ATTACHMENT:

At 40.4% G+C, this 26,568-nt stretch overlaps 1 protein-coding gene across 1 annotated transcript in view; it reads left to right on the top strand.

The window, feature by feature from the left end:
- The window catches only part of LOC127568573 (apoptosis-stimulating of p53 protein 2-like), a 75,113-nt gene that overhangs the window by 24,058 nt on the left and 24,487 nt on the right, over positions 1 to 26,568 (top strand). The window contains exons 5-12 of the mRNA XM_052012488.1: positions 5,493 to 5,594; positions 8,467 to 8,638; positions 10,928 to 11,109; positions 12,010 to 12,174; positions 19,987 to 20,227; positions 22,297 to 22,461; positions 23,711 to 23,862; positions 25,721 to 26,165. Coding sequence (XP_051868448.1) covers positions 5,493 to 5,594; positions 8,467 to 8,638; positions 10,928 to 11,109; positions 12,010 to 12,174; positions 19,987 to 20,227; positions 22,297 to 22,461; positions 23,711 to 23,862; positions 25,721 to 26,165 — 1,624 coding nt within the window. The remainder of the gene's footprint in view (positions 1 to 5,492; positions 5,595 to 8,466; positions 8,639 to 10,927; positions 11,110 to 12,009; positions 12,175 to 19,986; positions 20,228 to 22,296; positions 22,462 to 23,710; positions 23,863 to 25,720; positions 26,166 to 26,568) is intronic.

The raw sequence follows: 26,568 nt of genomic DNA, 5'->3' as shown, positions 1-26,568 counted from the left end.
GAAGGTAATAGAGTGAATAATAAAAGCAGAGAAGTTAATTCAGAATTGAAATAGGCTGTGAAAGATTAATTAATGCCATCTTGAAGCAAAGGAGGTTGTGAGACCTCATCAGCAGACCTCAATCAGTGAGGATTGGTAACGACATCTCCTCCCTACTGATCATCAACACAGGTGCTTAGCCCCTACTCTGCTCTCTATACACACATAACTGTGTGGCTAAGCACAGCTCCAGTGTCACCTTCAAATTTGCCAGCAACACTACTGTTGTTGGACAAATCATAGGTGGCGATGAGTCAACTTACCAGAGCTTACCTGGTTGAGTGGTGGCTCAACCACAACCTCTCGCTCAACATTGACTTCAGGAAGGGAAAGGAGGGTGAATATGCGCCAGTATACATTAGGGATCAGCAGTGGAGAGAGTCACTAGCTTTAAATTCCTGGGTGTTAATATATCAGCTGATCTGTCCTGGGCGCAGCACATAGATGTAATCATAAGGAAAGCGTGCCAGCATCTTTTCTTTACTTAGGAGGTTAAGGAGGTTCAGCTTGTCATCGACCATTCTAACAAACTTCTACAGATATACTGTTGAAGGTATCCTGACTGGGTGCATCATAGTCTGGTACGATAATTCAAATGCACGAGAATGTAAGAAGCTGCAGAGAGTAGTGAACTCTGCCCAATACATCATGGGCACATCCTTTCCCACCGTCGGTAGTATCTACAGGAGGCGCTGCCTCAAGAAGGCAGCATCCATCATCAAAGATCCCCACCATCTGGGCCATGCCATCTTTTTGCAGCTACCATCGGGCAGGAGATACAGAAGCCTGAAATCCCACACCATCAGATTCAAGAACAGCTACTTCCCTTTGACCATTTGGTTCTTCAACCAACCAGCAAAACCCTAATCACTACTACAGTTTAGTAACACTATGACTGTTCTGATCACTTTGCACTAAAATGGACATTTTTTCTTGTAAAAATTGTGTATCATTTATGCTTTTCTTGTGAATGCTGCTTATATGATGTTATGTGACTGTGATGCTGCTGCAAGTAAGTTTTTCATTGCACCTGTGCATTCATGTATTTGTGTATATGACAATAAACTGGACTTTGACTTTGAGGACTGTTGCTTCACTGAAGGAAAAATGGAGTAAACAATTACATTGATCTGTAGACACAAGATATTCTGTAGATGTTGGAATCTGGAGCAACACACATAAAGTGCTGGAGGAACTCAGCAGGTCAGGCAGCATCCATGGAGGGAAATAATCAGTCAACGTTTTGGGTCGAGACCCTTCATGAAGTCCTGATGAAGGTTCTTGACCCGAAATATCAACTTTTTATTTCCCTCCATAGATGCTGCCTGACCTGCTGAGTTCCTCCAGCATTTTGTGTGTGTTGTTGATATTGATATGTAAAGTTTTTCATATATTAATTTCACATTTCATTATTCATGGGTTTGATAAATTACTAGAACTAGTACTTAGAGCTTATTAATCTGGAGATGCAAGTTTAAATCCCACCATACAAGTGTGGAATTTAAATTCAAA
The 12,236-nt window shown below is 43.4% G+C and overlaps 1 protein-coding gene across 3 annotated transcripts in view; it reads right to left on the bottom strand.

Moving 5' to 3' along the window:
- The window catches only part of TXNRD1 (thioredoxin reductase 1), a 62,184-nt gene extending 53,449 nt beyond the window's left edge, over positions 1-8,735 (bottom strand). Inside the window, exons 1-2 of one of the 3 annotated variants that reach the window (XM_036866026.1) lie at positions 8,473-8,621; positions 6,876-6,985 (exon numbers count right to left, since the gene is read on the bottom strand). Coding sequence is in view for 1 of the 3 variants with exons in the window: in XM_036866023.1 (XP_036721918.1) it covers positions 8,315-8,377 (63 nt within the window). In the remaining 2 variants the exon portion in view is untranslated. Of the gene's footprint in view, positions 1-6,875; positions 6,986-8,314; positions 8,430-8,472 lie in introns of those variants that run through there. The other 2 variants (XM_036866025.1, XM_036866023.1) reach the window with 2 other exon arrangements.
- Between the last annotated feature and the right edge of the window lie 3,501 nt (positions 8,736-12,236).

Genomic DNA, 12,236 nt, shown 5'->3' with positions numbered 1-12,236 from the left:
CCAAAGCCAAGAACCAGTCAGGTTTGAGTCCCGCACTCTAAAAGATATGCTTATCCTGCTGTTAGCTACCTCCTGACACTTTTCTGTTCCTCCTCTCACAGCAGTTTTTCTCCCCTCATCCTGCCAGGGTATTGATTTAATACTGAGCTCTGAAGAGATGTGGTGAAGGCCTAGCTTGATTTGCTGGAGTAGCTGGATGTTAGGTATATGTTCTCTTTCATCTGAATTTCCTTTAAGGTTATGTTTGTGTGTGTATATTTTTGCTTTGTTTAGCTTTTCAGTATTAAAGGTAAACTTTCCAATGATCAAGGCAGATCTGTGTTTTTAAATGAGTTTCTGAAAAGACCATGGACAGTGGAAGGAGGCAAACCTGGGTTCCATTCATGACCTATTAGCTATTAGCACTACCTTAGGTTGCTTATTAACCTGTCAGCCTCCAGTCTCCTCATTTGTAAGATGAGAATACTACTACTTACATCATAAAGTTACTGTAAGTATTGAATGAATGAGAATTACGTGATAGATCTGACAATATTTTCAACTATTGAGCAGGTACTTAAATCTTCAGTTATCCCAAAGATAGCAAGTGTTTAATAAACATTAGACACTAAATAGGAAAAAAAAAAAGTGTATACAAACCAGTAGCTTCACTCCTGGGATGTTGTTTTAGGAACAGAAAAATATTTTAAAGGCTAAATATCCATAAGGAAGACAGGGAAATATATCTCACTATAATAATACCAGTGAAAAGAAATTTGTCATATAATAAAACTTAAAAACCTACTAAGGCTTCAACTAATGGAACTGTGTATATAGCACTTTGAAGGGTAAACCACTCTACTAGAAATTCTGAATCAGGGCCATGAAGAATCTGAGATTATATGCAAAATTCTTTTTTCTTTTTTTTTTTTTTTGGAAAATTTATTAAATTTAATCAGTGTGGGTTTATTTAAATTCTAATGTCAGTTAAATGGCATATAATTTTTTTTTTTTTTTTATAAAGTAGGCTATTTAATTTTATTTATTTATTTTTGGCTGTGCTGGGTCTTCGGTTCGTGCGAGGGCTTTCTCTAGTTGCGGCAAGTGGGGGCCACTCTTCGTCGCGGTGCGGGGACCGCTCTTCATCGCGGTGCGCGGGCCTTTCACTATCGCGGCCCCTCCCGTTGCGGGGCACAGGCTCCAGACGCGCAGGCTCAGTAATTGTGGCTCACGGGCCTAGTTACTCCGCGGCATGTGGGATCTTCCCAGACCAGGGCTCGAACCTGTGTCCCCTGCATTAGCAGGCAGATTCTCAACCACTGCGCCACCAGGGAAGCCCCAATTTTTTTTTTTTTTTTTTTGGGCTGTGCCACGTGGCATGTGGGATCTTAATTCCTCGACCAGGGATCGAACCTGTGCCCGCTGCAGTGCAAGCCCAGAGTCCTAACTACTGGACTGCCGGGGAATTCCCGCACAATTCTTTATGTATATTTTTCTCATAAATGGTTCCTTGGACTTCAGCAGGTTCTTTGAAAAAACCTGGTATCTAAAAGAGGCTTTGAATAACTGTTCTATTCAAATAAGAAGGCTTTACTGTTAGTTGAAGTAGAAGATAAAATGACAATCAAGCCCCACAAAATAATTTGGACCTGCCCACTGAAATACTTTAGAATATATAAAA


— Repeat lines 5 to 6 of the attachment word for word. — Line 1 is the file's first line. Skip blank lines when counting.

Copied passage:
GAAGGTAATAGAGTGAATAATAAAAGCAGAGAAGTTAATTCAGAATTGAAATAGGCTGTGAAAGATTAATTAATGCCATCTTGAAGCAAAGGAGGTTGTGAGACCTCATCAGCAGACCTCAATCAGTGAGGATTGGTAACGACATCTCCTCCCTACTGATCATCAACACAGGTGCTTAGCCCCTACTCTGCTCTCTATACACACATAACTGTGTGGCTAAGCACAGCTCCAGTGTCACCTTCAAATTTGCCAGCAACACTACTGTTGTTGGACAAATCATAGGTGGCGATGAGTCAACTTACCAGAGCTTACCTGGTTGAGTGGTGGCTCAACCACAACCTCTCGCTCAACATTGACTTCAGGAAGGGAAAGGAGGGTGAATATGCGCCAGTATACATTAGGGATCAGCAGTGGAGAGAGTCACTAGCTTTAAATTCCTGGGTGTTAATATATCAGCTGATCTGTCCTGGGCGCAGCACATAGATGTAATCATAAGGAAAGCGTGCCAGCATCTTTTCTTTACTTAGGAGGTTAAGGAGGTTCAGCTTGTCATCGACCATTCTAACAAACTTCTACAGATATACTGTTGAAGGTATCCTGACTGGGTGCATCATAGTCTGGTACGATAATTCAAATGCACGAGAATGTAAGAAGCTGCAGAGAGTAGTGAACTCTGCCCAATACATCATGGGCACATCCTTTCCCACCGTCGGTAGTATCTACAGGAGGCGCTGCCTCAAGAAGGCAGCATCCATCATCAAAGATCCCCACCATCTGGGCCATGCCATCTTTTTGCAGCTACCATCGGGCAGGAGATACAGAAGCCTGAAATCCCACACCATCAGATTCAAGAACAGCTACTTCCCTTTGACCATTTGGTTCTTCAACCAACCAGCAAAACCCTAATCACTACTACAGTTTAGTAACACTATGACTGTTCTGATCACTTTGCACTAAAATGGACATTTTTTCTTGTAAAAATTGTGTATCATTTATGCTTTTCTTGTGAATGCTGCTTATATGATGTTATGTGACTGTGATGCTGCTGCAAGTAAGTTTTTCATTGCACCTGTGCATTCATGTATTTGTGTATATGACAATAAACTGGACTTTGACTTTGAGGACTGTTGCTTCACTGAAGGAAAAATGGAGTAAACAATTACATTGATCTGTAGACACAAGATATTCTGTAGATGTTGGAATCTGGAGCAACACACATAAAGTGCTGGAGGAACTCAGCAGGTCAGGCAGCATCCATGGAGGGAAATAATCAGTCAACGTTTTGGGTCGAGACCCTTCATGAAGTCCTGATGAAGGTTCTTGACCCGAAATATCAACTTTTTATTTCCCTCCATAGATGCTGCCTGACCTGCTGAGTTCCTCCAGCATTTTGTGTGTGTTGTTGATATTGATATGTAAAGTTTTTCATATATTAATTTCACATTTCATTATTCATGGGTTTGATAAATTACTAGAACTAGTACTTAGAGCTTATTAATCTGGAGATGCAAGTTTAAATCCCACCATACAAGTGTGGAATTTAAATTCAAA
The 12,236-nt window shown below is 43.4% G+C and overlaps 1 protein-coding gene across 3 annotated transcripts in view; it reads right to left on the bottom strand.